Kids aren’t the IT power users we thought they were

It was enough that John Kenneth Galbraith, the great Canadian economist who died last year, came up with the term “conventional wisdom.” He couldn’t possibly have known what it would include, or how long it would take to disprove it.

An Ipsos-Reid study released this week tried to debunk one of the longest-held pieces of conventional wisdom around IT, and particularly the Internet: that kids are better at it than we are. In Inter@ctive Teens: The Impact of the Internet on Canada’s Next Generation, researchers show that most young people spend only 13 hours a week online, compared to adults, who spend 19 hours surfing. More significant is the stat that only 28 per cent of online teens consider themselves “expert” or “skilled” in such technology. The assumption was the opposite – that growing up digital was an onramp to success in the working world. Gen Y kids, we all hoped, will enjoy a shorter learning curve and a more intuitive ability to embrace electronic business processes.

These figures are not exactly popping that balloon, but they might serve as a helpful reality check as IT departments plan their training and development programs over the next several years. The study reminds us that we can’t presume digital literacy, and that it’s probably better to set our expectations fairly low as we introduce more IT into the way they do their jobs. There’s a big difference between downloading MP3 files when you’re supposed to be doing homework and managing information that goes into and out of a data warehouse. Even supposedly simple assignments around content management could stymie experienced Web users, given the preponderance of custom-built CMSes.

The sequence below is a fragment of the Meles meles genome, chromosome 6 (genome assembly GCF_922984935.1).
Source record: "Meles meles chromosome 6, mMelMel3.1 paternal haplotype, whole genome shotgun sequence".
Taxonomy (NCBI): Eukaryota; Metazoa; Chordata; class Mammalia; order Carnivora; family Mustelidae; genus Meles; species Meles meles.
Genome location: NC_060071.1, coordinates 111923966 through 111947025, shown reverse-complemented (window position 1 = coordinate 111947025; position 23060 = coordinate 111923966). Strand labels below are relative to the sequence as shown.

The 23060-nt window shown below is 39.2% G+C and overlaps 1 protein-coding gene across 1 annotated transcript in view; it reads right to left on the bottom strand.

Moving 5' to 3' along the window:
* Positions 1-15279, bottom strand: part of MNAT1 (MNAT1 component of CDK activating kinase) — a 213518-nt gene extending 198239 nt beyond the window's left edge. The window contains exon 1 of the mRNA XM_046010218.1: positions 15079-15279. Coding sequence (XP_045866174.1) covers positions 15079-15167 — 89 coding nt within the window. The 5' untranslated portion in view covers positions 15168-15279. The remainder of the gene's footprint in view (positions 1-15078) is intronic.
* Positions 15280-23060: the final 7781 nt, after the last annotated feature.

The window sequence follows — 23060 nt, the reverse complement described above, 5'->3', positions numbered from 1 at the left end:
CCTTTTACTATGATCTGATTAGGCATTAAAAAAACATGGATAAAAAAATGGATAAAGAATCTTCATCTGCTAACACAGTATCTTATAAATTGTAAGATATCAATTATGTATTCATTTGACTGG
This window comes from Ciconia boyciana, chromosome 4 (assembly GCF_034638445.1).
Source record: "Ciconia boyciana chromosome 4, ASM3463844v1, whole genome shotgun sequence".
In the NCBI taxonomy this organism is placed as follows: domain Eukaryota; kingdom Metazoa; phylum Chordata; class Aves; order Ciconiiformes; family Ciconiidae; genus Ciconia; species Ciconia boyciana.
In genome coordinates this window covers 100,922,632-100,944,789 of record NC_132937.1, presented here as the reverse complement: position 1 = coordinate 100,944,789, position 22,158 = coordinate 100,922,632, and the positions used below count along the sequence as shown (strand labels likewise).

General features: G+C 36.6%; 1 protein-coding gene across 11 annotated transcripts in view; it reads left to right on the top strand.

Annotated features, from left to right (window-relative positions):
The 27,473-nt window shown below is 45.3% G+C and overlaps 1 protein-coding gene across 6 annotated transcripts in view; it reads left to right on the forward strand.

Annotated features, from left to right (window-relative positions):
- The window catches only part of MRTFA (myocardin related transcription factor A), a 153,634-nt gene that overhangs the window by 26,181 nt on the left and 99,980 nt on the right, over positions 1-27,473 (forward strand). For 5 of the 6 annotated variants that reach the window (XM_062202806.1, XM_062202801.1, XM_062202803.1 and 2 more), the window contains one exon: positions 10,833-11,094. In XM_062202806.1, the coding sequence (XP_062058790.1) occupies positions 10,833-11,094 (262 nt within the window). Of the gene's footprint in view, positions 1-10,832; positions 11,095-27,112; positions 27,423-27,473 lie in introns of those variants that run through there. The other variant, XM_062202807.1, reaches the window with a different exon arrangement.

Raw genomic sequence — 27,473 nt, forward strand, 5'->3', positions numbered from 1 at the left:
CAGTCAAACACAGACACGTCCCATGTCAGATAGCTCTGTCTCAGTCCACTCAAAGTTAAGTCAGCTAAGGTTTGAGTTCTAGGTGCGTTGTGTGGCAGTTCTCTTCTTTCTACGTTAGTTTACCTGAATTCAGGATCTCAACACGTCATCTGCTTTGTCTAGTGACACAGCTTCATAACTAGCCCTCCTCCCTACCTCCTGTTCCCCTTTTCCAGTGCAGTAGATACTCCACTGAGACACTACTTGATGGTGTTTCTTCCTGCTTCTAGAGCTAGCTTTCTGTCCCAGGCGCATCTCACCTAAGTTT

The other takeaway from the Ipsos-Reid research is the primary drivers for online teenage activity. There, at least, conventional wisdom appears sound: 88 per cent had participated in a social network of some kind. This may body well for future enterprise collaboration projects, or even simple communication practices among workers connected via BlackBerry or Outlook account.

What may be difficult to measure are the underlying attitudes of teens in relation to technology. Older workers, in many cases, seemed outright afraid of computers when they first became office staples. They were not hesitant to admit their inexperience or even their resistance. We should be thankful young people are not too quick to call themselves expert. If they are aware of their knowledge gaps but less intimidated by the platforms, training and development may in fact run more smoothly.

Think of it this way: Conventional wisdom says most people today would know how to use a phone. Not many of us would consider ourselves proficient in the myriad features of all cell phones, however. Even experienced users have room to grow. In this case, kids are still kids. It’s not like they’re IT managers.

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